One of my dog's is starting to get a little feral and at times can be uncontrollable. We have tried taking him to puppy school after I had a dog trainer come assess him at the house. He could only go a few lessons as every time he would come back from there he got a little bit more agressive; now it can get to the point where no one can change his clothes and give him a shower without him wanting to nibble. Please help!! We also have another dog who's so beautifully natured that we don't want one rubbing off the other in a bad way.
our Maltese poodle is 4 years old and his best buddy Bindi our poodle has just passed away 4 weeks ago sadly...Benji constantly howls and pees on corner of furniture. Benji is a lap dog but hugs me to the point of desperation....his weight and eating have detirated rapidly. We have 3cats he is friends with
My dog has been running into things a lot lately and sniffs his way around. I took him to the vet and was only in their for 2 minutes before he told me (without any examination that "your dog might be blind!" The vet didn't do much searching around to find out weather my dog is blind, or if it is something else causing my dogs vision to be poor. It sadness me to see that my dog sat outside in the yard the other day howling (on and off) which he never ever does. He lays there looking sad and this has upset me. I just want some clarification and hopefully some help for my maltese terrier dog. he will be 10 years old on the 20th of september this year and sadly now he can't even enjoy it. Everywhere (other vets / places to take him) are so far to travel and i work everyday except friday. i would appreciate some help for my poor dog. (he was always full of energy, he does try to still show some sort of happiness but it saddens me to see him run into things, not fetch his bone and even cry outside cause he can't find his way back into his dog house.)I would really like your help dr chris brown. Thanks Laura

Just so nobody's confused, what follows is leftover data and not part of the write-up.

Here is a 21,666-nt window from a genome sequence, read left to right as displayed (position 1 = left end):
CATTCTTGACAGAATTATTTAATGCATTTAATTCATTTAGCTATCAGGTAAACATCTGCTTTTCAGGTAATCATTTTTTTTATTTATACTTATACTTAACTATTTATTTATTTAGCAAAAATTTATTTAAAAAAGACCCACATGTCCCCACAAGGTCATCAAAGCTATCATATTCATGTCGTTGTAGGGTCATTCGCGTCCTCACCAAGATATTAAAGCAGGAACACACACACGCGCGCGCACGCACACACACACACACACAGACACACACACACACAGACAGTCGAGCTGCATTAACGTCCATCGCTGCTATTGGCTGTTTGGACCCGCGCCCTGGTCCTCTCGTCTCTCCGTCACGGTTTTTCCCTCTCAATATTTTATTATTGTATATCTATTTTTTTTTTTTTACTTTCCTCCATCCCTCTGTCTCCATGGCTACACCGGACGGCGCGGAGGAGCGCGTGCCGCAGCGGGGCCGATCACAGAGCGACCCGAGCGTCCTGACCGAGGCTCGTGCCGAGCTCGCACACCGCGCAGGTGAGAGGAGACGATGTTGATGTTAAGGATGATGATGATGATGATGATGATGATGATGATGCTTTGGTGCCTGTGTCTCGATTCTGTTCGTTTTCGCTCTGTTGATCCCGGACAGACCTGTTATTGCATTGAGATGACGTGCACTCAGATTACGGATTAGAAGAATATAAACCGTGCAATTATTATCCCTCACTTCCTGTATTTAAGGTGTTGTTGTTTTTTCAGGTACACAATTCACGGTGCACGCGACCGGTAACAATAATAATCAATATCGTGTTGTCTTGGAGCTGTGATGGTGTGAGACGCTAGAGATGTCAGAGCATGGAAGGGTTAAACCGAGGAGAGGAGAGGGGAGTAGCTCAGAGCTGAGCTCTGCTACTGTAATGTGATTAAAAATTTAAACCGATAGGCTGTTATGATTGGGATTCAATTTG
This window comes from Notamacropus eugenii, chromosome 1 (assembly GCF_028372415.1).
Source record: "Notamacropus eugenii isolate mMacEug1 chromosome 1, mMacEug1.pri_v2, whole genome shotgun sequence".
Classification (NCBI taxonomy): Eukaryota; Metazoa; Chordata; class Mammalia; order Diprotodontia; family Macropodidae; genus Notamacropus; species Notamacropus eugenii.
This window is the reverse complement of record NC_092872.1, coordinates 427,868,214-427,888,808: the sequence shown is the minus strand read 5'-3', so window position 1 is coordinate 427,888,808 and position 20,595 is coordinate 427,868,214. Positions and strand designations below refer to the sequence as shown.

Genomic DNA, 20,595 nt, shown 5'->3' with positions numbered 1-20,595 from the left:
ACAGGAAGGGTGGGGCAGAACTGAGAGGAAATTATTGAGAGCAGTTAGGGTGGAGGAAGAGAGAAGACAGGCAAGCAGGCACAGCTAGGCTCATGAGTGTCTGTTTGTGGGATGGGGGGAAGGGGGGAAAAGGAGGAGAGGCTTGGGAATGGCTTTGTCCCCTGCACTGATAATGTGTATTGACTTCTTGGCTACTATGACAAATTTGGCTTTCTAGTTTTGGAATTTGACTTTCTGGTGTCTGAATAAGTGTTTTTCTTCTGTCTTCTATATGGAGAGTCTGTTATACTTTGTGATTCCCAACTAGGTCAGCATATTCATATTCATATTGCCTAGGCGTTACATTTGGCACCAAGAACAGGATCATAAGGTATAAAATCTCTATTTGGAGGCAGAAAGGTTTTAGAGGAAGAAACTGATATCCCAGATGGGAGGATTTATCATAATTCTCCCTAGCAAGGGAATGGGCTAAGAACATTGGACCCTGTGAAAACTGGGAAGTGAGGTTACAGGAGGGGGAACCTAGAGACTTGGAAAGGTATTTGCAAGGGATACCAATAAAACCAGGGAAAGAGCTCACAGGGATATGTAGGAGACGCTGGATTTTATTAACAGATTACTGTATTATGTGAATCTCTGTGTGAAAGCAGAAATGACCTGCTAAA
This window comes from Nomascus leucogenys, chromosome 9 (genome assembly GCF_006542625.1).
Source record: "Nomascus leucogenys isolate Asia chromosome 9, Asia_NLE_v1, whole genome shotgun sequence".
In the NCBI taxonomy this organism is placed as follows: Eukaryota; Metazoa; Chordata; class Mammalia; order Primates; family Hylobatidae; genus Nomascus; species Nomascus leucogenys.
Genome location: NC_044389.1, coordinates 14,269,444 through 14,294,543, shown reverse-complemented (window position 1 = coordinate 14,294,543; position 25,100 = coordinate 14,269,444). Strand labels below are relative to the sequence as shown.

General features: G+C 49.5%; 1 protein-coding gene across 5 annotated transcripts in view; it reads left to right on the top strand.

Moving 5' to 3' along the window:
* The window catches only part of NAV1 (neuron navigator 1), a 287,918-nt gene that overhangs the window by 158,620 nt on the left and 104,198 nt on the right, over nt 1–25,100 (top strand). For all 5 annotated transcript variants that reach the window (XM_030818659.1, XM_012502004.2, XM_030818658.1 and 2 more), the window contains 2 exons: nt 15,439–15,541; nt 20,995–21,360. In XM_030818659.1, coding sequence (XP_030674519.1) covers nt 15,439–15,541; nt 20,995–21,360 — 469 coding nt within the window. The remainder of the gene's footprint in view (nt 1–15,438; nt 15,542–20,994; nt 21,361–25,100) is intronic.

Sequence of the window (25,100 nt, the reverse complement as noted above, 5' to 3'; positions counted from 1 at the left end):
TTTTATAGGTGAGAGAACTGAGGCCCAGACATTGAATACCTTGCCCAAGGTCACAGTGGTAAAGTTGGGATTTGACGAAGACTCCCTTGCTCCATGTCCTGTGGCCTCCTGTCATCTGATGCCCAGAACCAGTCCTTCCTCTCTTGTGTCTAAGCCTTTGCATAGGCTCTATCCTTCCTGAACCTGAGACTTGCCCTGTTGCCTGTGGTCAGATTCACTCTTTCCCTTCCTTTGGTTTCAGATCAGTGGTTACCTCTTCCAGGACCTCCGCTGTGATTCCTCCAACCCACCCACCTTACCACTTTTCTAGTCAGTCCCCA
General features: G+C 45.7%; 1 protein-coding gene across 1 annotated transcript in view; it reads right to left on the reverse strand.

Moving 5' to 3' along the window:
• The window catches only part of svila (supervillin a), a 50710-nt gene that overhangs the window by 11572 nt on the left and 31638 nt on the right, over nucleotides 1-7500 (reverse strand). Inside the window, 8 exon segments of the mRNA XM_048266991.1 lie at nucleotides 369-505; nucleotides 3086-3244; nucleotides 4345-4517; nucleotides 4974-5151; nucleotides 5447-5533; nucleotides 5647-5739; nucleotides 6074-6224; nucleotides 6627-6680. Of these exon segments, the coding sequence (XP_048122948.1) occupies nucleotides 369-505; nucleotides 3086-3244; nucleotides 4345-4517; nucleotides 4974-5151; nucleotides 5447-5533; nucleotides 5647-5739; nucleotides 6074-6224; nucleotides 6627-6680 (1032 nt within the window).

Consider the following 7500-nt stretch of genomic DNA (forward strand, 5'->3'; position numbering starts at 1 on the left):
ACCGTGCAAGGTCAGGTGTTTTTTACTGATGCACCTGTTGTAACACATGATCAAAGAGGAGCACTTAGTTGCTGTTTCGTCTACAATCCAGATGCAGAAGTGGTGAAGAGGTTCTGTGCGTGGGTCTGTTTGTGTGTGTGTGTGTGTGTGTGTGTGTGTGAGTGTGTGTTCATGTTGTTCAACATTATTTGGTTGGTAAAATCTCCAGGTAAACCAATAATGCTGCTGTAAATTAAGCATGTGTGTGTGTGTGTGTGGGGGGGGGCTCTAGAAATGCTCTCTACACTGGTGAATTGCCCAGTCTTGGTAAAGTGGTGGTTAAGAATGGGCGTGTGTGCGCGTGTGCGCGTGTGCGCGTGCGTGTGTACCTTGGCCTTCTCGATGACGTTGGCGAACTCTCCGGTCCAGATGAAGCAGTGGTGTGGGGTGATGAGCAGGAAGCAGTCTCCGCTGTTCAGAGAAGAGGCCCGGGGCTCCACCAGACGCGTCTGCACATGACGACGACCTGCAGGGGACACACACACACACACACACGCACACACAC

Yesterday it would seem our japanese spitz 11 year old male who is ideal weight. Slightly under if anything appears to have arthritis attack him as a rapid onset, unless he has had a stumble Sat night we are unaware of, he seems to be frail but improves as day goes on(warms up) he wimpers if we try and touch and cries when he gets up or down a step, he still wants to follow me around and wont rest
2 weeks ago whilst we were in Fiji we rescued an abandoned puppy that we estimate is about 3 months old. She was starving, filthy, covered in ticks and could barely stand or walk. We fed her, washed her, removed all ticks and just gave her love. We called her Pretzel as she was so skinny when we found her that all her bones were sticking out and her hip bones looked like a big twisted pretzel and her long skinny legs looked like Pretzel sticks. Our intention was to find her a home in Fiji but after a week or so she had gained weight, but we noticed that her left hip bone was still protruding and that when she walked we noticed that her left back foot turned out slightly. Also, when she ran she would use both back legs together and hop like a bunny. We took her to an animal shelter in Fiji called Animals Fiji and they examined her and advised that they thought it might be dislocated. They X-rayed her and then sedated her to try and manipulate the bone back into the socket. This was unsuccessful. The vet advised that it appeared that the end of the bone where the ball should be round was malformed either from a trauma/injury when young or by birth. He advised that he does not have the equipment in Fiji to treat her properly and that she would need surgery to correct the bone and to tighten the ligaments to her support her leg. We are exporting her to Australia on the 7th of March and are trying to raise some funds to assist us. We are hoping that you can assistance to find a Vet in Melbourne that could assist with the operation at a reasonable price.